"As a conductor and music teacher, I became curious to learn more about the psychological, social and above all emotional attributes of both making and listening to music," says Dr Leslie Bunt. "I was attracted to music therapy because I noticed the incredible and powerful effects of music on people."
Today, he is director of MusicSpace Trust, a charity that provides music therapy via a network of community clinics, and runs the University of Bristol's postgraduate diploma in the subject.
He is also visiting professor in music therapy at the neighbouring University of the West of England and has written books including Music Therapy: An Art Beyond Words, since translated into German, Italian and Japanese.
It is now regarded as a serious career opportunity for musicians wanting to use their skill in a healing capacity, says Dr Bunt, who is keen to build up a body of recognised research.
"Traditionally, we see the relevance of music therapy where people have severe communication difficulties, such as children with autism. Yet we are increasingly seeing its use in music for health promotion and in more general medicine such as cancer care."
The most rewarding aspect of his work, he says, is watching people transformed by music therapy: "for example, when a group of cancer patients begin to explore the extremes of emotions from anger to calm through playing instruments."
Dr Gary Ansdell, 39, is head of research at the Nordoff-Robbins music therapy centre in London, and honorary research fellow at the University of Sheffield. His book Music for Life explores how therapy can help the seriously ill by focusing on healthy parts of the body. He hopes to set up a research base to support the work of practitioners.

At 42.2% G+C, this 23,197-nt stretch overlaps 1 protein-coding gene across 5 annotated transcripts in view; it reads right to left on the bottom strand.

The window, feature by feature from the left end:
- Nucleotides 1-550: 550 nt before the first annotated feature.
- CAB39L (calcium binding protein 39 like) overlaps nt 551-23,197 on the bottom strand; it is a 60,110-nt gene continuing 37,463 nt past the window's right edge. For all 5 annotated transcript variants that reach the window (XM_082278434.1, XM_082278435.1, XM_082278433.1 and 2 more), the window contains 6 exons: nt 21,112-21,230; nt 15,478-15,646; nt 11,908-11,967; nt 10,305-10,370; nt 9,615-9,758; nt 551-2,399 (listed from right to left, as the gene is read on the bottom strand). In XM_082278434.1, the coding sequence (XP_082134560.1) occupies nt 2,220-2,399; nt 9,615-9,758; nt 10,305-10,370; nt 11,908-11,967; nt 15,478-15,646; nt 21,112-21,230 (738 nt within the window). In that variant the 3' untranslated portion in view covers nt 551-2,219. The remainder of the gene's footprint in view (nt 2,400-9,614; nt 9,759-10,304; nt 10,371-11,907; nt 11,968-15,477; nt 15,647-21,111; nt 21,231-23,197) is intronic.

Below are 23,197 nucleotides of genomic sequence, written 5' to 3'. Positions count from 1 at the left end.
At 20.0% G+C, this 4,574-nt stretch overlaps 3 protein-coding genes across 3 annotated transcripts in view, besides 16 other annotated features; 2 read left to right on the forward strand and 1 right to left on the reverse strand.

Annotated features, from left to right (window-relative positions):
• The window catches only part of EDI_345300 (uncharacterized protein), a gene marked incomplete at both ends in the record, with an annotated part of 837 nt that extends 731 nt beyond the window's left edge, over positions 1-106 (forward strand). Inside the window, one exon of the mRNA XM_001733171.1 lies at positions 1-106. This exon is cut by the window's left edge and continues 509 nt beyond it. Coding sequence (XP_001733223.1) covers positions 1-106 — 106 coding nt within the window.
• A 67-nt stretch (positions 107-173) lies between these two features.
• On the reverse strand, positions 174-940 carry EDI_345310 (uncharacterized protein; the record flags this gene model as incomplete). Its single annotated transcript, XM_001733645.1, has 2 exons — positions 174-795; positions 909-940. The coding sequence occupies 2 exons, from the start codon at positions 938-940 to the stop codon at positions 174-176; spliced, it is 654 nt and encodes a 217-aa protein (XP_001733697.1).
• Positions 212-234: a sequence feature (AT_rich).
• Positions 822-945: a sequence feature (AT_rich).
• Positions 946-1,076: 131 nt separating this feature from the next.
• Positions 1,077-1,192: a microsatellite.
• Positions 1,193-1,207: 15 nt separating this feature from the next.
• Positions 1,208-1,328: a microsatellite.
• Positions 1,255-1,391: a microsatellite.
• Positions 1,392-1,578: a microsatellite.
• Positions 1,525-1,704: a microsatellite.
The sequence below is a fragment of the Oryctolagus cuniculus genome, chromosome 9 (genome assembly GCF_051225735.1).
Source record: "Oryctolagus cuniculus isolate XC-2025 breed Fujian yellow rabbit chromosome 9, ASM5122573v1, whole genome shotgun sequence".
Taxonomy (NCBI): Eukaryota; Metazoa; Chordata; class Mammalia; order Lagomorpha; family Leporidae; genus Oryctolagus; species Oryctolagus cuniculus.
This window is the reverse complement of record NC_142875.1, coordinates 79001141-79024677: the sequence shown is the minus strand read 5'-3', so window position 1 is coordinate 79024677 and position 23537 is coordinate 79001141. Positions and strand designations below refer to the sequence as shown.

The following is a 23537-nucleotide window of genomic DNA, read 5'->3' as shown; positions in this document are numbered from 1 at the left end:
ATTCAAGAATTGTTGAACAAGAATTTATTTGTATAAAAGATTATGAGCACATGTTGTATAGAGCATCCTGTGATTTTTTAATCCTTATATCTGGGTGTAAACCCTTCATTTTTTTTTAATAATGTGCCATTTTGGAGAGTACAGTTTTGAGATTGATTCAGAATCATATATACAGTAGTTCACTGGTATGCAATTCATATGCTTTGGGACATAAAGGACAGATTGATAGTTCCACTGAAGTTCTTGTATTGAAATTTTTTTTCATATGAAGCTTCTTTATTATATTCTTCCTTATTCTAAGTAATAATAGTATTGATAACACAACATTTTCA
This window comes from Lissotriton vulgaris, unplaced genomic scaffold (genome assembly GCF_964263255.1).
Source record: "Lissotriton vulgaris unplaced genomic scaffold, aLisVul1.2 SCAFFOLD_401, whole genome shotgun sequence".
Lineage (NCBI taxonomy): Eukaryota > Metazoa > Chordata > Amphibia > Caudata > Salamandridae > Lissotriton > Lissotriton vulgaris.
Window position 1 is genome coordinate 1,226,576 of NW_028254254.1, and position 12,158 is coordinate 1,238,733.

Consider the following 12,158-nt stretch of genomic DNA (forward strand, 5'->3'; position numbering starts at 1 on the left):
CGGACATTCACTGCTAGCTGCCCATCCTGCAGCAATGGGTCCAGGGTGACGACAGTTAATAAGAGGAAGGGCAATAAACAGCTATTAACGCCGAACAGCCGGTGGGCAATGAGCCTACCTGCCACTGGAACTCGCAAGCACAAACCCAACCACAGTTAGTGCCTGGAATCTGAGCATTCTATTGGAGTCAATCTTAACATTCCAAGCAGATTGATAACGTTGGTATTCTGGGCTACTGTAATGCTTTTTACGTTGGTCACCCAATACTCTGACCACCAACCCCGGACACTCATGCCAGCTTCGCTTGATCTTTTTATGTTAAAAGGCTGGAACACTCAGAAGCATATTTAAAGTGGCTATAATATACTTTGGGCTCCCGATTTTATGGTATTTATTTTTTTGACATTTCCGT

"I try to encourage music therapists to remain musicians."
Nigel Hartley, 40, is chairman of the Association of Professional Music Therapists (APMT). He has worked at London Lighthouse, a centre for Aids and HIV patients, and Sir Michael Sobell House, a hospice within the John Radcliffe NHS Trust.
"One of the great surprises of improvised music is that it brings people together in a unique way."
Dr Alison Levinge, 52, set up the mas-ters degree course in music therapy at the Royal Welsh College of Music and Drama in Cardiff. She specialises in work with children with communication and language problems.
"Communication and relating to others is about more than the use of words. It is also about the music in and behind our words, gestures and expressions."
Wendy Magee, 38, is head music therapist at the Royal Hospital for Neuro-disability in Putney, south London, which cares for people with damage to the brain or nervous system. A specialist in complex disabilities caused by trauma or illness, she is a widely published writer and lecturer on music therapy and neurology.
"Observing the smallest responses in the `unreachable' client never ceases to amaze me."
Helen Odell-Miller, 48, advises the Government on music therapy and specialises in mental illnesses afflicting the elderly, such as dementia. …